Ours is a remarkable country. Let us celebrate our diversity, our differences. God wants us as we are. South Africa wants and needs the Afrikaner, the English, the coloured, the Indian, the black. We are sisters and brothers in one family – God’s family, the human family. Having looked the beast of the past in the eye, having asked and received forgiveness and having made amends, let us shut the door on the past – not in order to forget it but in order not to allow it to imprison us. Let us move into the glorious future of a new kind of society where people count, not because of biological irrelevancies or other extraneous attributes, but because they are persons of infinite worth created in the image of God. Let that society be a new society – more compassionate, more caring, more gentle, more given to sharing – because we have left “the past of a deeply divided society characterised by strife, conflict, untold suffering and injustice” and are moving to a future “founded on the recognition of human rights, democracy and peaceful co-existence and development opportunities for all South Africans, irrespective of colour, race, class, belief or sex.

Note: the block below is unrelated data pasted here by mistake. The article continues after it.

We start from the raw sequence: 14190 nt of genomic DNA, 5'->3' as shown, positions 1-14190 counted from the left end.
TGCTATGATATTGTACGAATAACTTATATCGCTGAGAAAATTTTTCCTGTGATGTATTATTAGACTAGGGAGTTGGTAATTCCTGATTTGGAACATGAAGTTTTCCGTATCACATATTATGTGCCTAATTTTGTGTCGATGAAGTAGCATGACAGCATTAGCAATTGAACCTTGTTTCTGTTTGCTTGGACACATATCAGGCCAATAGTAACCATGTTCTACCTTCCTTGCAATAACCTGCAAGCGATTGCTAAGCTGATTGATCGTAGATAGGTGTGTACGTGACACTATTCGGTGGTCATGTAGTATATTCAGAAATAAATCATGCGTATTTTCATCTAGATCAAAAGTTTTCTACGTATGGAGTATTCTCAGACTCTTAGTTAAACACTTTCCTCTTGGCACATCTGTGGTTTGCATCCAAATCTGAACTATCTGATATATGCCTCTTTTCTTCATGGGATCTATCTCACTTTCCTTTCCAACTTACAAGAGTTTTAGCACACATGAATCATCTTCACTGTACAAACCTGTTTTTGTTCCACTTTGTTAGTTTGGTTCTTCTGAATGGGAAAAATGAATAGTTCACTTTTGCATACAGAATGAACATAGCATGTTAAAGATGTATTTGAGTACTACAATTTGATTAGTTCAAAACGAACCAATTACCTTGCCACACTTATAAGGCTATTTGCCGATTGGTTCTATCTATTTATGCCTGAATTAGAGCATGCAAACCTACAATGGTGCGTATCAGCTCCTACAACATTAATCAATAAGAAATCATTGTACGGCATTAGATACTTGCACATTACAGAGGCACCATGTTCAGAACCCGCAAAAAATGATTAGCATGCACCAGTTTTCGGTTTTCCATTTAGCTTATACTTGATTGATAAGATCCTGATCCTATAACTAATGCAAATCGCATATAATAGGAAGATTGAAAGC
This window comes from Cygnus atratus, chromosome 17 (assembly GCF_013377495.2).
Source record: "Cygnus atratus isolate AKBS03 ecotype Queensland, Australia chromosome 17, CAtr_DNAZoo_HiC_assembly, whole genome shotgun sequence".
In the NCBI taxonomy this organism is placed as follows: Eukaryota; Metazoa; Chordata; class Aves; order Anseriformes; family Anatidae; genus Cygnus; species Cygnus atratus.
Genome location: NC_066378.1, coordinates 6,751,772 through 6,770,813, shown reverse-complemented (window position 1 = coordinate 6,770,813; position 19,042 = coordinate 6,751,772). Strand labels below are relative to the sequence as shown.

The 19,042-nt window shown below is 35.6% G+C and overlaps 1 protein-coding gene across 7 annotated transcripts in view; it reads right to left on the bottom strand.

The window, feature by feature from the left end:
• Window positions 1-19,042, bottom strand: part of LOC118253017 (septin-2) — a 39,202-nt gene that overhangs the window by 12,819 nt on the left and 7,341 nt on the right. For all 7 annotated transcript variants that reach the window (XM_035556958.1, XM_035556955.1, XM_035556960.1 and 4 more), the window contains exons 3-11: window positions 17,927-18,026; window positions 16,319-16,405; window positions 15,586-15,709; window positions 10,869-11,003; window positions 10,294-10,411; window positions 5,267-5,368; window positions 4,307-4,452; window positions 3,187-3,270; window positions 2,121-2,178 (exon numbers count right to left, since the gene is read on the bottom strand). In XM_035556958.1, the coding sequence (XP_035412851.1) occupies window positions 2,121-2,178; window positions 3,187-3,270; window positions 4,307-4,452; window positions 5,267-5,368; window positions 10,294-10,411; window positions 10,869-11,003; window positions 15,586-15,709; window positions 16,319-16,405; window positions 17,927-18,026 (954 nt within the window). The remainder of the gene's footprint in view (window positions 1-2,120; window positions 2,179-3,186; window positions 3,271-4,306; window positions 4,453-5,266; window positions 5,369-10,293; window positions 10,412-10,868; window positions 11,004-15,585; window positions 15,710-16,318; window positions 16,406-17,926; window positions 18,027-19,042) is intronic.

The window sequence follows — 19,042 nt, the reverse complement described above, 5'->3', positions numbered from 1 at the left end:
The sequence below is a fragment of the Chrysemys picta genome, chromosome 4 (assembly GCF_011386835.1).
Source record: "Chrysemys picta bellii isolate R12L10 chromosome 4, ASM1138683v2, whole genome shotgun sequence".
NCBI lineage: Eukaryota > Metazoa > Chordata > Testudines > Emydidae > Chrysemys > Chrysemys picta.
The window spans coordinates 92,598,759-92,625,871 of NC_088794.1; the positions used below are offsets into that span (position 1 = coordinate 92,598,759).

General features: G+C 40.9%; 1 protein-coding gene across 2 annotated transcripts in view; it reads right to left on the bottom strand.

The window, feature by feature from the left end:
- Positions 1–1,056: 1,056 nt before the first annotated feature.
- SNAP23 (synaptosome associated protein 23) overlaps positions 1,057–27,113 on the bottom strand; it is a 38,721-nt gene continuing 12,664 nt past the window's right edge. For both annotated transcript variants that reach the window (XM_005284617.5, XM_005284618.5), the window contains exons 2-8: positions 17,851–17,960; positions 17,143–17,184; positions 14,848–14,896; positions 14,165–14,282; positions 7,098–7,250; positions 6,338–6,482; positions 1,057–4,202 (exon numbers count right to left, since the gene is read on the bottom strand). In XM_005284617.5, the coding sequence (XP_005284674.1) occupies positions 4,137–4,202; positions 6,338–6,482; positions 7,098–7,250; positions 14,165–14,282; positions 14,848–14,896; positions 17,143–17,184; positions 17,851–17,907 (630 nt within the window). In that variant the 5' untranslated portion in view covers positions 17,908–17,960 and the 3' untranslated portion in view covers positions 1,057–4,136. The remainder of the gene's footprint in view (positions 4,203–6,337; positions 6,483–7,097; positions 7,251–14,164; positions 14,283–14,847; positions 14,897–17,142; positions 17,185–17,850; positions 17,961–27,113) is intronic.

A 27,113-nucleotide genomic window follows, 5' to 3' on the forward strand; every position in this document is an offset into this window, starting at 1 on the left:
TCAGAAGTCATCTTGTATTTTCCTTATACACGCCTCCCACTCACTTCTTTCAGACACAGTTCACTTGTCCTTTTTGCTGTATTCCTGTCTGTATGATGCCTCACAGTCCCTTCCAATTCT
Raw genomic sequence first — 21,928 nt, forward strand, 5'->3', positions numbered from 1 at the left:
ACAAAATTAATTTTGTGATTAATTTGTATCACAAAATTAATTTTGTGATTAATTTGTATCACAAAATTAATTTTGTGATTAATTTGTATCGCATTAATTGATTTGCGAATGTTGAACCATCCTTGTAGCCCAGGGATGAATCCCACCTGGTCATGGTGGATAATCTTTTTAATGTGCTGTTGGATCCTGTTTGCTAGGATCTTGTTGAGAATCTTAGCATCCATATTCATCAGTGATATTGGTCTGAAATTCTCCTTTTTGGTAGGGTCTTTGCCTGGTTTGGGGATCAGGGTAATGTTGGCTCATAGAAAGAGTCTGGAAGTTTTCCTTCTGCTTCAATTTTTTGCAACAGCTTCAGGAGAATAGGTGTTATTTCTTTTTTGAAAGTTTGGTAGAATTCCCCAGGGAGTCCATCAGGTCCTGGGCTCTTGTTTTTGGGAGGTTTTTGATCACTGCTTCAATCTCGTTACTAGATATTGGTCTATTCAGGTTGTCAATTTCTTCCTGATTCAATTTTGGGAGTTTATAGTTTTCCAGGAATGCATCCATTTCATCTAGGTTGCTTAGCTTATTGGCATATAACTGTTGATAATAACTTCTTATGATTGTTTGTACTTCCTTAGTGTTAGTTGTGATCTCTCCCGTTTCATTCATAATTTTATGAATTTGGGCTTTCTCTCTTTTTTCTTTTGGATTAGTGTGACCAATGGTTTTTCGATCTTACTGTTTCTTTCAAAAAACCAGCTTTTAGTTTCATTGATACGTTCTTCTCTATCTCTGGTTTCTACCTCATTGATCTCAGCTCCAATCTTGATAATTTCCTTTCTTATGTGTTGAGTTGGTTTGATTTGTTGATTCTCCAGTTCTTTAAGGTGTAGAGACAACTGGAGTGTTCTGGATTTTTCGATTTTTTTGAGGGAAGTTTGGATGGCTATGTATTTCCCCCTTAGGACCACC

Stephen Hughes

An inhabited Garden

Not so sure these words written by Johann Wolfgang von Goethe are appropriate for your request for contributions, but will give them below for your consideration.

The world is so empty if one thinks only of mountains, rivers and cities; but to know someone who thinks and feels with us, and who, though distant, is close to us in spirit, this makes the earth for us an inhabited garden.

Jean Lunt

Two quite different pieces


Bernie Maltby

One day

Poem by ASJ Tessimond, illustration from The Golden Thread, Dorothy Boux.

Liz Baker

Into …

Out of the keenness that notes others’ failures

Blind to the path of pain they have trod,

Out of ourselves and our won fancied goodness

Into the life that is hidden with God.

 

Out of the fear of what others will think us,

Out of the longing that others should praise,

Out of all questioning why he thus deals with us,

Into the life of content with His ways.

 

Out of the life which is always expecting,

Sympathy, love – all that friendship can give,

Into the life where the joy is in sharing,

Poured out in service that others may live.

I haven’t been able to trace the author of this, please let me know if you do.

I was also very much appreciated the story of Shane Taylor as retold by Helen Holmes in the September edition of the Herald (p10&11).

Ruth Horner

Here I am to worship

Marie Moncaster